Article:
8 Best Teas for Cold and Flu
When you’re sick with a cold or the flu, one of the most beloved and long standing home remedies is a simple mug of hot tea. Why?
- Teas hydrate you and help you get more liquids (of course, you need to choose herbal and decaffeinated teas for this to be the case!)
- Teas have their own healing properties that help you feel better while you recover
- Teas simply feel good – warm liquid helps bring comfort and relief
If you’re going to take the time to brew a cup of tea, you might as well choose a leaf that has been shown to help bring an end to your miserable symptoms. Below you are going to learn more about 8 of the best teas you can choose for a cold or flu.
One of my favorite teas when I’m sick is ginger tea – and that’s true for so many reasons. It’s really soothing to a sore throat, it reduces some of the phlegm, and it calms any stomach upset that comes from post nasal drip. It’s anti-inflammatory and has plenty of antioxidants, so it doesn’t just improve symptoms; it helps you heal.
Peppermint is such a soothing tea, but one of its greatest benefits comes from the menthol. When you breathe in the peppermint tea steam, you can actually help decongest your airways. That same menthol can help calm a headache as well. If you are feeling any sort of stomach discomfort from your flu, peppermint may help ease that too.
Lemongrass has a reputation for being a great treatment for the common cold, coughs, aches, and fatigue. This one isn’t always as easy to find as some of the other teas on our list. You may find it as an ingredient in a tea blend. If you’re struggling to get some at your grocery store, you can also add one drop of lemongrass essential oil (of pure, high quality labeled safe to ingest) to another tea.
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Your final option is to brew it directly from the lemongrass stalks. Here’s a video on how to do just that:
4. Green Tea
Green tea is touted as one of the healthiest “superdrinks” on the market. It’s filled with antioxidants that boost the immune system, so it should come as no surprise that it’s a great tea to sip for cold and flu. Just be sure to choose the decaffeinated green tea so it doesn’t dehydrate you as much. It won’t reduce effectiveness…it’s been shown to decrease the frequency and longevity of colds and flus.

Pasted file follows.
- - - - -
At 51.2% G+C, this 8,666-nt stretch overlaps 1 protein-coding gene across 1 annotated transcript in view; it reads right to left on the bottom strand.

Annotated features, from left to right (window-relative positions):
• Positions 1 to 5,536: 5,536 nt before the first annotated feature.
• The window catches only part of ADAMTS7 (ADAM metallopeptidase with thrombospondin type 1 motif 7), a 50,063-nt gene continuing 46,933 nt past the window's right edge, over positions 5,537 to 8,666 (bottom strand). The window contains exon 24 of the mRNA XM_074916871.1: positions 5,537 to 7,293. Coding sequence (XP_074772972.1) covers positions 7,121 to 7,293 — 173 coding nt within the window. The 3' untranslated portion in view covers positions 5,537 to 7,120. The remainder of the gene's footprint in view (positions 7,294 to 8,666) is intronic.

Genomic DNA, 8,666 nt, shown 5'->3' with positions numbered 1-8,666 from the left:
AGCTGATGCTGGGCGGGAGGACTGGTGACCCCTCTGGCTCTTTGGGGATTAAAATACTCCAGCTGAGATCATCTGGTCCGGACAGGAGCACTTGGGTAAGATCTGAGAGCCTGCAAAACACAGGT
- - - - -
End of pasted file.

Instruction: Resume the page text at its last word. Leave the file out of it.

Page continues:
5. White Tea
Green tea isn’t the only antioxidant rich tea choice. White tea will help support your body’s healing process too. Keep in mind: white tea has about half the amount of caffeine as black tea (less than half of coffee), but you still may want to opt for a decaffeinated option while you’re healing up.
The nice thing about chamomile tea when you’re dealing with a cold or the flu is it’s going to help you fall asleep. When you’re dealing with all those uncomfortable symptoms getting to sleep can be really difficult, which is unfortunate since sleep is one of the best treatments available to you. A warm mug of chamomile will help soothe your stress and let you fall into a more peaceful sleep.
Turmeric is a wonderful natural anti-inflammatory ingredient, so it’s the perfect choice for strengthening your immune system and warding off your cold and flu symptoms. You can either choose an actual turmeric tea for steeping, or you can go for the popular golden milk. It may not be a literal tea, but it’s a potent, tasty, warm drink. Plus, it adds in antimicrobial coconut oil and that helpful ginger.
Components of licorice root have been shown to fight viruses like HIV, hepatitis, and…influenza! Plus, it’s anti-inflammatory. That’s why you’ll often find it as one of the main ingredients in tea blends designed to help with sore throats and other cold/flu symptoms.
What About Black Tea?
Here’s the thing about black tea: it may be a great tool to help you prevent cold and flu, but it may not be the best choice to treat a cold or flu.
Harvard scientists discovered that drinking 5 cups of black tea a day can improve the immune system and better fight off viruses that lead you to miserable illness. So drinking it regularly is a great choice!
The downside to black tea is that it can be a bit dehydrating thanks to the higher caffeine content, and the goal during recovery is to pump your body full of liquids. Opt for our other 8 teas until you’re feeling better. Then you can make black tea a regular part of your life.
What You Should Add to Your Tea
Sometimes what you put into your tea is just as helpful as the tea itself. Here are some of the best tea additions you can try when you’re sick:
- Lemon: Lemon is such a great detoxifier. It’s filled with vitamin C and helps reduce congestion.
- Apple Cider Vinegar: Adding a small splash to your tea won’t taste nearly as gross as you may think, and it can help kill bacteria.
- Raw Honey: Honey soothes a sore throat and helps calm a cough, but high-quality raw honey can also help you fight bacteria and improve your immune system.
- Garlic: This one may not be the tastiest tea addition on the list, but adding a small amount of garlic to your tea can give your body quite the immune boosting power.
- Essential Oils: There are many different essential oils that can be ingested (as long as you are purchasing them from a reputable, transparent brand). Other than the lemongrass, some of my favorites include Roman chamomile and peppermint.
Tea Your Way to Health
While a mug of tea may not cure you of your cold or flu, it can certainly make you feel better and even speed up the healing process. Partner your tea with other natural home remedies like herbs, a neti pot, and extra rest.